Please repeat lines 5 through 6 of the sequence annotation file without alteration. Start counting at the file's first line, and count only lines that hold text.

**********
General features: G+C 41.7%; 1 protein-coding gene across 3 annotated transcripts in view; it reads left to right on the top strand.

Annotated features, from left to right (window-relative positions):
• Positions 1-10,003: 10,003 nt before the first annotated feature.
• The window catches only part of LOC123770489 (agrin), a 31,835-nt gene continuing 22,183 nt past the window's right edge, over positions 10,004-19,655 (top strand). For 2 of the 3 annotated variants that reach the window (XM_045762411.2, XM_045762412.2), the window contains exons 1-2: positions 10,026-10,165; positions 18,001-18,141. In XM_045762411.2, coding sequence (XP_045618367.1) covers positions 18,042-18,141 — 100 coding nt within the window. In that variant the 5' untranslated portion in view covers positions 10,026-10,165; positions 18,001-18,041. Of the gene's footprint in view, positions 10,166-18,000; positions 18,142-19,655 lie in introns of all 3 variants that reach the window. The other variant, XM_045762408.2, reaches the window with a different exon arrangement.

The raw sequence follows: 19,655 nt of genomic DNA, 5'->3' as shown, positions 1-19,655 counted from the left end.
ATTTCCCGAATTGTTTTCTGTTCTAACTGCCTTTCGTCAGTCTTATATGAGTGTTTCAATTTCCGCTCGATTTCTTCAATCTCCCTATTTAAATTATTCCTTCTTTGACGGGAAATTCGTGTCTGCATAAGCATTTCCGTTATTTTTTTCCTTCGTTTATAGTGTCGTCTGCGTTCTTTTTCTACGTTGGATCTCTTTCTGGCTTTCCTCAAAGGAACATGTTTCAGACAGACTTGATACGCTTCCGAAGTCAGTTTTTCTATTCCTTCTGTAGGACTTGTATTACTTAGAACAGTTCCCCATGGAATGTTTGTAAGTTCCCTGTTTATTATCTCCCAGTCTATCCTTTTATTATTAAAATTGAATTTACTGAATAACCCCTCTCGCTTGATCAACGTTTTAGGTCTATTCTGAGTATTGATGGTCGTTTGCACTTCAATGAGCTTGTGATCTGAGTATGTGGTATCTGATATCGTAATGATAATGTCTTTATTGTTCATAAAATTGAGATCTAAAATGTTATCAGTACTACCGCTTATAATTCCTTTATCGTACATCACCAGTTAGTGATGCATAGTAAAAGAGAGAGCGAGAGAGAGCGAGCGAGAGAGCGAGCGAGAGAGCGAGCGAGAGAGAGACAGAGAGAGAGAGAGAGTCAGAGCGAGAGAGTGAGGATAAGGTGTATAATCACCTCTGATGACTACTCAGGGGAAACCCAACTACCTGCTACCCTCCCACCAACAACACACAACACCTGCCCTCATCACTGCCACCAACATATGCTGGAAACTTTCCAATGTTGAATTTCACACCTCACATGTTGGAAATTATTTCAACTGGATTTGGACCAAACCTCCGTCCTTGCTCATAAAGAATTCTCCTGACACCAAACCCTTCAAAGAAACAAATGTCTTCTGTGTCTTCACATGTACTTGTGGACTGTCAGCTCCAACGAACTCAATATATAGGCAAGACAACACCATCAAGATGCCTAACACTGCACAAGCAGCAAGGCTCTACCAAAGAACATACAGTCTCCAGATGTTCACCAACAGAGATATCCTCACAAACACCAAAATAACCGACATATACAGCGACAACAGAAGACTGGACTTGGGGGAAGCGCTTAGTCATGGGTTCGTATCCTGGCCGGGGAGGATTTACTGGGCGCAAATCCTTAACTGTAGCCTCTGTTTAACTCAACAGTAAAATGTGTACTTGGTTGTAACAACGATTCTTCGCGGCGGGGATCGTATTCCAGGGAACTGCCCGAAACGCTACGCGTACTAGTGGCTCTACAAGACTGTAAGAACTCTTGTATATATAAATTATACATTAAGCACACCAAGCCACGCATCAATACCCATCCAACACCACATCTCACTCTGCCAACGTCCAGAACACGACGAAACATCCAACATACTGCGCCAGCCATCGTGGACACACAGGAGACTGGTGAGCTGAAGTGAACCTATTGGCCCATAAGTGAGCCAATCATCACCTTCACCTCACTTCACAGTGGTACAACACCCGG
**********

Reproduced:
The raw sequence follows: 19,655 nt of genomic DNA, 5'->3' as shown, positions 1-19,655 counted from the left end.
ATTTCCCGAATTGTTTTCTGTTCTAACTGCCTTTCGTCAGTCTTATATGAGTGTTTCAATTTCCGCTCGATTTCTTCAATCTCCCTATTTAAATTATTCCTTCTTTGACGGGAAATTCGTGTCTGCATAAGCATTTCCGTTATTTTTTTCCTTCGTTTATAGTGTCGTCTGCGTTCTTTTTCTACGTTGGATCTCTTTCTGGCTTTCCTCAAAGGAACATGTTTCAGACAGACTTGATACGCTTCCGAAGTCAGTTTTTCTATTCCTTCTGTAGGACTTGTATTACTTAGAACAGTTCCCCATGGAATGTTTGTAAGTTCCCTGTTTATTATCTCCCAGTCTATCCTTTTATTATTAAAATTGAATTTACTGAATAACCCCTCTCGCTTGATCAACGTTTTAGGTCTATTCTGAGTATTGATGGTCGTTTGCACTTCAATGAGCTTGTGATCTGAGTATGTGGTATCTGATATCGTAATGATAATGTCTTTATTGTTCATAAAATTGAGATCTAAAATGTTATCAGTACTACCGCTTATAATTCCTTTATCGTACATCACCAGTTAGTGATGCATAGTAAAAGAGAGAGCGAGAGAGAGCGAGCGAGAGAGCGAGCGAGAGAGCGAGCGAGAGAGAGACAGAGAGAGAGAGAGAGTCAGAGCGAGAGAGTGAGGATAAGGTGTATAATCACCTCTGATGACTACTCAGGGGAAACCCAACTACCTGCTACCCTCCCACCAACAACACACAACACCTGCCCTCATCACTGCCACCAACATATGCTGGAAACTTTCCAATGTTGAATTTCACACCTCACATGTTGGAAATTATTTCAACTGGATTTGGACCAAACCTCCGTCCTTGCTCATAAAGAATTCTCCTGACACCAAACCCTTCAAAGAAACAAATGTCTTCTGTGTCTTCACATGTACTTGTGGACTGTCAGCTCCAACGAACTCAATATATAGGCAAGACAACACCATCAAGATGCCTAACACTGCACAAGCAGCAAGGCTCTACCAAAGAACATACAGTCTCCAGATGTTCACCAACAGAGATATCCTCACAAACACCAAAATAACCGACATATACAGCGACAACAGAAGACTGGACTTGGGGGAAGCGCTTAGTCATGGGTTCGTATCCTGGCCGGGGAGGATTTACTGGGCGCAAATCCTTAACTGTAGCCTCTGTTTAACTCAACAGTAAAATGTGTACTTGGTTGTAACAACGATTCTTCGCGGCGGGGATCGTATTCCAGGGAACTGCCCGAAACGCTACGCGTACTAGTGGCTCTACAAGACTGTAAGAACTCTTGTATATATAAATTATACATTAAGCACACCAAGCCACGCATCAATACCCATCCAACACCACATCTCACTCTGCCAACGTCCAGAACACGACGAAACATCCAACATACTGCGCCAGCCATCGTGGACACACAGGAGACTGGTGAGCTGAAGTGAACCTATTGGCCCATAAGTGAGCCAATCATCACCTTCACCTCACTTCACAGTGGTACAACACCCGG